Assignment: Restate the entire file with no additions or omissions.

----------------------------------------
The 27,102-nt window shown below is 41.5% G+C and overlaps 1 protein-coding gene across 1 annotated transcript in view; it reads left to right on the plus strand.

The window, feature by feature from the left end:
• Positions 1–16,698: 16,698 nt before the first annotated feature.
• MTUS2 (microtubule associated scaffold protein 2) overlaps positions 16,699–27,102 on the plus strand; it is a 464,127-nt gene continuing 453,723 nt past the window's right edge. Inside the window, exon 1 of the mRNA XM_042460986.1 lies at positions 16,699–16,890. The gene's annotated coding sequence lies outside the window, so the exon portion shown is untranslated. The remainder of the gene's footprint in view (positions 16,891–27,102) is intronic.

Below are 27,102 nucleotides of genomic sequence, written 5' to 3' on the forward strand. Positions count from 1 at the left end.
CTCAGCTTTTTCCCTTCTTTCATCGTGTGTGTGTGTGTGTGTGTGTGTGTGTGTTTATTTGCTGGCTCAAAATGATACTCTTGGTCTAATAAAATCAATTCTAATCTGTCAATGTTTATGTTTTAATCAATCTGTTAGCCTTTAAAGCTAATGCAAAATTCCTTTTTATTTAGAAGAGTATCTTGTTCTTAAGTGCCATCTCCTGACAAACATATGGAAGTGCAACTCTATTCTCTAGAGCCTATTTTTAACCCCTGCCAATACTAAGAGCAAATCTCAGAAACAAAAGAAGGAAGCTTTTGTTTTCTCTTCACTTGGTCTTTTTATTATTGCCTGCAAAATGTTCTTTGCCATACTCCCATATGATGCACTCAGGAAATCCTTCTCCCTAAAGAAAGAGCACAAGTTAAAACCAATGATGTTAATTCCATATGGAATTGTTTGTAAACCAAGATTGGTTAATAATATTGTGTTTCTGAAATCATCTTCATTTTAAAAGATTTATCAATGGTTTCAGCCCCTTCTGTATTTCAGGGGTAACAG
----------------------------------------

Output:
The 27,102-nt window shown below is 41.5% G+C and overlaps 1 protein-coding gene across 1 annotated transcript in view; it reads left to right on the plus strand.

The window, feature by feature from the left end:
• Positions 1–16,698: 16,698 nt before the first annotated feature.
• MTUS2 (microtubule associated scaffold protein 2) overlaps positions 16,699–27,102 on the plus strand; it is a 464,127-nt gene continuing 453,723 nt past the window's right edge. Inside the window, exon 1 of the mRNA XM_042460986.1 lies at positions 16,699–16,890. The gene's annotated coding sequence lies outside the window, so the exon portion shown is untranslated. The remainder of the gene's footprint in view (positions 16,891–27,102) is intronic.

Below are 27,102 nucleotides of genomic sequence, written 5' to 3' on the forward strand. Positions count from 1 at the left end.
CTCAGCTTTTTCCCTTCTTTCATCGTGTGTGTGTGTGTGTGTGTGTGTGTGTGTTTATTTGCTGGCTCAAAATGATACTCTTGGTCTAATAAAATCAATTCTAATCTGTCAATGTTTATGTTTTAATCAATCTGTTAGCCTTTAAAGCTAATGCAAAATTCCTTTTTATTTAGAAGAGTATCTTGTTCTTAAGTGCCATCTCCTGACAAACATATGGAAGTGCAACTCTATTCTCTAGAGCCTATTTTTAACCCCTGCCAATACTAAGAGCAAATCTCAGAAACAAAAGAAGGAAGCTTTTGTTTTCTCTTCACTTGGTCTTTTTATTATTGCCTGCAAAATGTTCTTTGCCATACTCCCATATGATGCACTCAGGAAATCCTTCTCCCTAAAGAAAGAGCACAAGTTAAAACCAATGATGTTAATTCCATATGGAATTGTTTGTAAACCAAGATTGGTTAATAATATTGTGTTTCTGAAATCATCTTCATTTTAAAAGATTTATCAATGGTTTCAGCCCCTTCTGTATTTCAGGGGTAACAG